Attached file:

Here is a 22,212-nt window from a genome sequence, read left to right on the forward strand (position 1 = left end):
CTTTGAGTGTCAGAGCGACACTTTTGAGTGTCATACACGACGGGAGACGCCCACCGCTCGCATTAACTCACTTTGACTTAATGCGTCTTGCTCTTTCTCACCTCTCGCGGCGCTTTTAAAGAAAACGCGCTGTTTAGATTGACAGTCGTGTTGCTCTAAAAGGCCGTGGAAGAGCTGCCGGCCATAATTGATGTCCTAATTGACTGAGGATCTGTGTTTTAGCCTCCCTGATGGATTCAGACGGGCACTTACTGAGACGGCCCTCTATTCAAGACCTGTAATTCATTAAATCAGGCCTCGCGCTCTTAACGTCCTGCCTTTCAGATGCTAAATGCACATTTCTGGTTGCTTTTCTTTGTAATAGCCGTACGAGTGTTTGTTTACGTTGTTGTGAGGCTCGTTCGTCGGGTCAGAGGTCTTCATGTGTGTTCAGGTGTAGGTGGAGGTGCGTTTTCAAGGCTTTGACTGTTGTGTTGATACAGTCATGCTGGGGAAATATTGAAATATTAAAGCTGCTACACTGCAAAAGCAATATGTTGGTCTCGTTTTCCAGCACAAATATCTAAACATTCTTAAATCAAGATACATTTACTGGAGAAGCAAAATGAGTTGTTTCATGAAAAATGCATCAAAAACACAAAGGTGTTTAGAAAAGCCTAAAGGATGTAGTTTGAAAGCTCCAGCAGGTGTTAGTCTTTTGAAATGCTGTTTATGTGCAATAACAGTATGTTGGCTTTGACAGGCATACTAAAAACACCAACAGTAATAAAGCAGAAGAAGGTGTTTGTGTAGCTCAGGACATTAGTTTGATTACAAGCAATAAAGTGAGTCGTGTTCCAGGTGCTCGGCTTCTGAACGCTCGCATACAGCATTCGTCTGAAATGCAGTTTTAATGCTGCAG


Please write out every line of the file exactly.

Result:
Here is a 22,212-nt window from a genome sequence, read left to right on the forward strand (position 1 = left end):
CTTTGAGTGTCAGAGCGACACTTTTGAGTGTCATACACGACGGGAGACGCCCACCGCTCGCATTAACTCACTTTGACTTAATGCGTCTTGCTCTTTCTCACCTCTCGCGGCGCTTTTAAAGAAAACGCGCTGTTTAGATTGACAGTCGTGTTGCTCTAAAAGGCCGTGGAAGAGCTGCCGGCCATAATTGATGTCCTAATTGACTGAGGATCTGTGTTTTAGCCTCCCTGATGGATTCAGACGGGCACTTACTGAGACGGCCCTCTATTCAAGACCTGTAATTCATTAAATCAGGCCTCGCGCTCTTAACGTCCTGCCTTTCAGATGCTAAATGCACATTTCTGGTTGCTTTTCTTTGTAATAGCCGTACGAGTGTTTGTTTACGTTGTTGTGAGGCTCGTTCGTCGGGTCAGAGGTCTTCATGTGTGTTCAGGTGTAGGTGGAGGTGCGTTTTCAAGGCTTTGACTGTTGTGTTGATACAGTCATGCTGGGGAAATATTGAAATATTAAAGCTGCTACACTGCAAAAGCAATATGTTGGTCTCGTTTTCCAGCACAAATATCTAAACATTCTTAAATCAAGATACATTTACTGGAGAAGCAAAATGAGTTGTTTCATGAAAAATGCATCAAAAACACAAAGGTGTTTAGAAAAGCCTAAAGGATGTAGTTTGAAAGCTCCAGCAGGTGTTAGTCTTTTGAAATGCTGTTTATGTGCAATAACAGTATGTTGGCTTTGACAGGCATACTAAAAACACCAACAGTAATAAAGCAGAAGAAGGTGTTTGTGTAGCTCAGGACATTAGTTTGATTACAAGCAATAAAGTGAGTCGTGTTCCAGGTGCTCGGCTTCTGAACGCTCGCATACAGCATTCGTCTGAAATGCAGTTTTAATGCTGCAG